Yes, super accurate. Not a guesstimate at all. Thanks for that.

Machinery torque specs are maximums and must be treated as such.  My values were based on past experience in motorcycle setup in a shop and my own work.  I did some more leg work in spite of "gutentite" being good enough for you.  I wanted to know what the general torque values were, especially when fasteners thread into aluminum.  That and I couldn't find "gutentite" on my torque wrench nor online tools measuring it.

I found what I was looking for that backed up what I said and it was in my Kawasaki shop manual.  The chart for general torques with the fasteners threading into alloy in most cases.  I also saw a similar general list in a Yamaha manual, but I couldn't find it online.  

image.thumb.png.098bec34a667a3f2490760310e85bb48.png

In the manual there are exceptions and they are noted.  Like the M6 bolts used in the cam cap are spec'd at 104 in-lb, so clearly they have a required stretch nearer the maximum than average fasteners like the M6 fasteners that hold on he side covers.  So you now have some real values that are truly "gutentite".   They even give them in inch-lb values for the smaller fasteners.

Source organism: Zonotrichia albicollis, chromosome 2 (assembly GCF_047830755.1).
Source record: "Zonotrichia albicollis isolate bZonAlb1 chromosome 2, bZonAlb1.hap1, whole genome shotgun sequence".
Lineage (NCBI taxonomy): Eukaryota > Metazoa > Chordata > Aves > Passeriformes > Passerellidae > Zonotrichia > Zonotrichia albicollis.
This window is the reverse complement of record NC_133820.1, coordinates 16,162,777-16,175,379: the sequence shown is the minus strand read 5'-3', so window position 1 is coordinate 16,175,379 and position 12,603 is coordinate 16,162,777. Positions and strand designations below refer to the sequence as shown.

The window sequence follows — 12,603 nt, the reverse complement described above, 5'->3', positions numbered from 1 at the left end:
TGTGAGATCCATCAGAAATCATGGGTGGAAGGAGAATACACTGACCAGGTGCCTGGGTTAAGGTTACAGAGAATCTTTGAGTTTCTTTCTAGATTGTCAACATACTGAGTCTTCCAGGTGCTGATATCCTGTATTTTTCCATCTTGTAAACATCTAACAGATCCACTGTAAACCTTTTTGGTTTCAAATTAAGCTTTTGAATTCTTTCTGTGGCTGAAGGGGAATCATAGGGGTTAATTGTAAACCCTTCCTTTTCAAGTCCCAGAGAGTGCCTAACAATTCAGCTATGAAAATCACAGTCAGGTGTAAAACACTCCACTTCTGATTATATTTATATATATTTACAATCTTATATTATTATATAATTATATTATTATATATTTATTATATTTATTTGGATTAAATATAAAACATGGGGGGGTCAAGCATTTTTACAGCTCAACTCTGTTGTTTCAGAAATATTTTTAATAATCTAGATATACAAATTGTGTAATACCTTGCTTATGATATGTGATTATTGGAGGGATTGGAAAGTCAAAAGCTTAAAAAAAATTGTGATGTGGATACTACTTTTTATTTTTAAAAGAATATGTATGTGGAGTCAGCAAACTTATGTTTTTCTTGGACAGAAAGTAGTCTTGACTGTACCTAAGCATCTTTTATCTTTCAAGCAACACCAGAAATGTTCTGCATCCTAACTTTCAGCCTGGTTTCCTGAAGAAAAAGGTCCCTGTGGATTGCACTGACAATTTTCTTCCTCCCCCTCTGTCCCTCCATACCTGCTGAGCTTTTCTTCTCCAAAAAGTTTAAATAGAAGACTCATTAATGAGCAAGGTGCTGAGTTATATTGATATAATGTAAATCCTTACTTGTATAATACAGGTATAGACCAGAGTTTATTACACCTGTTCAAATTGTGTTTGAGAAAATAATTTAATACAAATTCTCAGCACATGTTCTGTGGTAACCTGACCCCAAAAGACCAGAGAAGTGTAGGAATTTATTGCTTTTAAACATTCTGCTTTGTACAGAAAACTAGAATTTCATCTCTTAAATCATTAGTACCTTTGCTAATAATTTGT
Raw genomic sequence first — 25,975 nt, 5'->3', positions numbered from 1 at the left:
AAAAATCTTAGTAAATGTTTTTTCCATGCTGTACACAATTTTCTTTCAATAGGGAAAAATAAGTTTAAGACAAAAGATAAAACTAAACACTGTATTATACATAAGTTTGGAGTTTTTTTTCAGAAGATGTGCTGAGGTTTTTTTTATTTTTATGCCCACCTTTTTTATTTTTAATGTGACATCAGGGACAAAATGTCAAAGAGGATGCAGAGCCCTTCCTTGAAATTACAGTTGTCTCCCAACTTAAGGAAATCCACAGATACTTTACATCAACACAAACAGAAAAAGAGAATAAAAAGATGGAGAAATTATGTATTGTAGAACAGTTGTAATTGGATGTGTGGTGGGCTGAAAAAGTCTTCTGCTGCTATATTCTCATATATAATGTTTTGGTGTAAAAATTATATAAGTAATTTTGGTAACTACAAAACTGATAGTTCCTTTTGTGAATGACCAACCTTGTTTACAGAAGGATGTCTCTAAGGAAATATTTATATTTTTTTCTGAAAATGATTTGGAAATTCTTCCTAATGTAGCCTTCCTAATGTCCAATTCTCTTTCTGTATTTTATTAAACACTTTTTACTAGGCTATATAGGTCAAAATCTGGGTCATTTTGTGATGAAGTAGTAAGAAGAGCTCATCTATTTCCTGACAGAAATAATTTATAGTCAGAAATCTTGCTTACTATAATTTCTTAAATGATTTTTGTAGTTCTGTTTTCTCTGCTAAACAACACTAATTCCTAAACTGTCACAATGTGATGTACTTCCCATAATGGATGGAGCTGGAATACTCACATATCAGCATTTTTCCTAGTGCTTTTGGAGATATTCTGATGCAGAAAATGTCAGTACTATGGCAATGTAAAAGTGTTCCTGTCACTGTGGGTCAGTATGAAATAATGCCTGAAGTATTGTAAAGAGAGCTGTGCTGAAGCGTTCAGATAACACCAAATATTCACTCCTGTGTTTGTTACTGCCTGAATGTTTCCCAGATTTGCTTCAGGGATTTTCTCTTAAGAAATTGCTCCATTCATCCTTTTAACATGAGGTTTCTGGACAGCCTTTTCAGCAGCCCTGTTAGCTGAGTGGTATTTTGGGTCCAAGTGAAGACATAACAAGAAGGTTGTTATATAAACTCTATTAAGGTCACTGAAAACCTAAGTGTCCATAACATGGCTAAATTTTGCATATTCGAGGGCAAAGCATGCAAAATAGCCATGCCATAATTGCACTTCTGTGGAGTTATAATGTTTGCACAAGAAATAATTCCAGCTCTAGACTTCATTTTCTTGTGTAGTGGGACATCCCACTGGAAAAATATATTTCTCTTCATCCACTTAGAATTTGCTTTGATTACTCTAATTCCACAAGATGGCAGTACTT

You might notice how accurate I was in what I said in my "probably" values.  Seems I might have actually known what I was talking about - 72 in-lb for an M6 and 10 ft-lb for an M8.   A bit more precise than "gutentite".  Doesn't hurt to put on a drop of LocTite 242 hand tool thread locker though.  

 

Edited by klx678
  • Like 1
Link to comment
Share on other sites

GuybrushThreepwood

I get ya, I just have no idea if this is M8, M6, it's not listed anywhere and it's certainly not marked on the bag anywhere. I'm sure some guys can tell just by looking at it, but I cannot. 

 

I'm guessing since nobody bothered to note that anywhere and since the torque spec for this bolt doesn't exist, that it doesn't really matter all that much, just locktite, grease it up and tighten it up without hulking it down is what Yamaha expects me to do with it. I'm not going to bust out the torque wench if Yamaha couldn't be bothered to give a torque spec.

Link to comment
Share on other sites

5 minutes ago, GuybrushThreepwood said:

 I just have no idea if this is M8, M6, it's not listed anywhere

As I mentioned yesterday, you can take the part to any hardware store.

See what size nut threads onto that bolt. I realize this topic has been sort of beat to death, but if I wanted to know if something was M8 or M6, there is a fairly simple way to find out.

May help on a future issue because when it comes to working on stuff, there is always a level of knowledge that builds on prior experience.

Link to comment
Share on other sites